2 November 2006

Suck the vote

/. points to an article over at Computerworld that provides a state-by-state overview of e-voting. Basic information on what each state has along with its legal requirements. Here's Georgia's. Ars Technica paints a bleak picture for anyone hoping to have their vote count:

[T]wo major new reports from independent research groups detail the myriad security breaches, and procedural and technical problems in the 2006 Ohio primaries; stories from early voting in Texas indicate that the paperless DREs in at least two counties may have a partisan bias; another major new report from the University of Connecticut details a whole raft of security vulnerabilities in Diebold's optical scan voting machines; finally, BlackBoxVoting.org has released "push this, pull here" instructions for multiple voting on a Sequoia DRE, no hacking skills necessary.

My initial impulse is that extra fear is being spread in order to exaggerate the problems and dissuade people from voting. That is: dissuade only the segment of the population that feels they'll be disenfranchised. I'm tired of being the fringe person that has to bring up the subject of 2004 electoral fraud and be treated like I'm praising the scientific honesty of Chariots of the Gods? Still, the more Rolling Stone articles and Ars Technica editorials I read and the more I feel that maybe the sky is falling and people just don't care. The current alerts about Diebold, although they could be considered within acceptable fault range, hold more weight coming after the research of the Kennedy article. What appears to be paranoia just isn't so.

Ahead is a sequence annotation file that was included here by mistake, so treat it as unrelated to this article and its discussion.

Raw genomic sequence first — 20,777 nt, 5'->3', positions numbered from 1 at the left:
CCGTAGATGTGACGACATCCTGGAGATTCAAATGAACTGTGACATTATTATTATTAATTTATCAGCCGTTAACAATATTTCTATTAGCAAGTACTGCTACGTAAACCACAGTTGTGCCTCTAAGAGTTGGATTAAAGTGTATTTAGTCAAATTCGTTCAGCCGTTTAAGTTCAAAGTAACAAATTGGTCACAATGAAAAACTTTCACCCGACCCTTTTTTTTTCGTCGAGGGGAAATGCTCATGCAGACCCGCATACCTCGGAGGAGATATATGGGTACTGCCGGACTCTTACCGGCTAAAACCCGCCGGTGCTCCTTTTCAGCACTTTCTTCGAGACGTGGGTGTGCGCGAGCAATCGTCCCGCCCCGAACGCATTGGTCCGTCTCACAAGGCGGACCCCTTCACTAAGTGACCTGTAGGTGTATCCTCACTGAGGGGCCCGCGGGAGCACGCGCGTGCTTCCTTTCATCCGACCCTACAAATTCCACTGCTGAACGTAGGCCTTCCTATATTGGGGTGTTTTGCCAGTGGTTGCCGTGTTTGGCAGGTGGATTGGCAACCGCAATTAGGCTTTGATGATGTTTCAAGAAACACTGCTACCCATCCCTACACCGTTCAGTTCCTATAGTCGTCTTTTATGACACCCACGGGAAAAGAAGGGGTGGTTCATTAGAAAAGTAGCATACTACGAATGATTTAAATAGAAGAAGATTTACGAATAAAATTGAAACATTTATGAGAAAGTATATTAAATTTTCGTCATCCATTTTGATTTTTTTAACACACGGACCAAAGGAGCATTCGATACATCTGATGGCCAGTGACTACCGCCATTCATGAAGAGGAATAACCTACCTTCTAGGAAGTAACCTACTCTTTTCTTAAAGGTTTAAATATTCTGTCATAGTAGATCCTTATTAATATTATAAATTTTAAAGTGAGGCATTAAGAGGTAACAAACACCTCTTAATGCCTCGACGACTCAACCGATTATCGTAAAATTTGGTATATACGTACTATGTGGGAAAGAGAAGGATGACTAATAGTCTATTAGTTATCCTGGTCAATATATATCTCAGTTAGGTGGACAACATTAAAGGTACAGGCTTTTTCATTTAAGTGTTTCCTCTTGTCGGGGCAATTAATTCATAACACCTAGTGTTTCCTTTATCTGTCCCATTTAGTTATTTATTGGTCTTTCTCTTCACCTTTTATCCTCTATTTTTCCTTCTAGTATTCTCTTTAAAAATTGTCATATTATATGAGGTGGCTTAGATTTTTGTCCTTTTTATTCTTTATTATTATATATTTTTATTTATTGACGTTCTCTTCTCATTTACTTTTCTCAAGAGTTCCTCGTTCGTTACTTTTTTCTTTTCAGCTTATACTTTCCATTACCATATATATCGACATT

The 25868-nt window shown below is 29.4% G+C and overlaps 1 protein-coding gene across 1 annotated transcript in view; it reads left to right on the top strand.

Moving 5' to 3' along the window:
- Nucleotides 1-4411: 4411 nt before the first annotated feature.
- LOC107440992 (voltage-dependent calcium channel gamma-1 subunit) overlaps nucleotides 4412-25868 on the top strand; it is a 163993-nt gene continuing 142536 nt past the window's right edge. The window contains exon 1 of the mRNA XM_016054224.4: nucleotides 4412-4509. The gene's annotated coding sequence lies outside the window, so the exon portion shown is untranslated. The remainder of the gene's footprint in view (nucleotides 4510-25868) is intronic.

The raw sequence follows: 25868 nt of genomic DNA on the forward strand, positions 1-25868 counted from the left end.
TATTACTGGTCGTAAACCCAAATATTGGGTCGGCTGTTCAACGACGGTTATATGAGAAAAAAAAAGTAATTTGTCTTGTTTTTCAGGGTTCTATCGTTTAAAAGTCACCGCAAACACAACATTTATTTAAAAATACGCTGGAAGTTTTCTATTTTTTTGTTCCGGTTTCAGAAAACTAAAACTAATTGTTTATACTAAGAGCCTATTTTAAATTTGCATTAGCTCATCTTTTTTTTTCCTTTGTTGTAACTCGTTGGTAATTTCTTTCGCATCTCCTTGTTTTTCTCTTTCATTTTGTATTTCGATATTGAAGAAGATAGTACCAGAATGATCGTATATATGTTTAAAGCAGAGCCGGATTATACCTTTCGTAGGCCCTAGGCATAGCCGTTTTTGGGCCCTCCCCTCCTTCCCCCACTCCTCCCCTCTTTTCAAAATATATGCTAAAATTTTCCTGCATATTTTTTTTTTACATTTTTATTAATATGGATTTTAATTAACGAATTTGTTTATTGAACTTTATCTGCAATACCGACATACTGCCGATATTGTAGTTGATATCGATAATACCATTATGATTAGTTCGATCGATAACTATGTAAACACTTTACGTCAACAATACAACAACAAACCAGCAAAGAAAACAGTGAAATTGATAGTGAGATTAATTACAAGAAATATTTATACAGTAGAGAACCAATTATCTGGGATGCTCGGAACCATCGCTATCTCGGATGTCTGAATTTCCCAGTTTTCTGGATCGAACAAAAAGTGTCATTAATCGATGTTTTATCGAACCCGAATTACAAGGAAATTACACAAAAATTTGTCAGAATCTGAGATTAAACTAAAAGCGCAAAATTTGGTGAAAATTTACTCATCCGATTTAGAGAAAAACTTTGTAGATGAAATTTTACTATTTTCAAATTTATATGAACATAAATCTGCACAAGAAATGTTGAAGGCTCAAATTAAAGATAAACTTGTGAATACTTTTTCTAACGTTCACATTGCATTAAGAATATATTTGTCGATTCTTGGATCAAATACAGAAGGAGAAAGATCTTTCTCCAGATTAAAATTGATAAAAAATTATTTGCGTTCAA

I heard on NPR that the next generation (13-19?) trusts the UN more than the US government. Nice. That one good thing that will come out of the corruption and deceit of the Bush administration.

[ updated 3 Nov 2006 ]

Technology voter guide via Declan McCullagh on CNET. Lists tech-related votes brought up in Congress and rates each Senator (16 issues voted) and Representative (20 issues voted) on each vote (tech-friendly, tech-unfriendly). Here's a map to click on Georgia.

[ updated 6 Nov 2006 ]

AJC voters' guide. The same link is updated every year. Georgia elections rules and Candidate info from VOTE411.org.

[ posted by sstrader on 2 November 2006 at 5:26:48 PM in Politics ]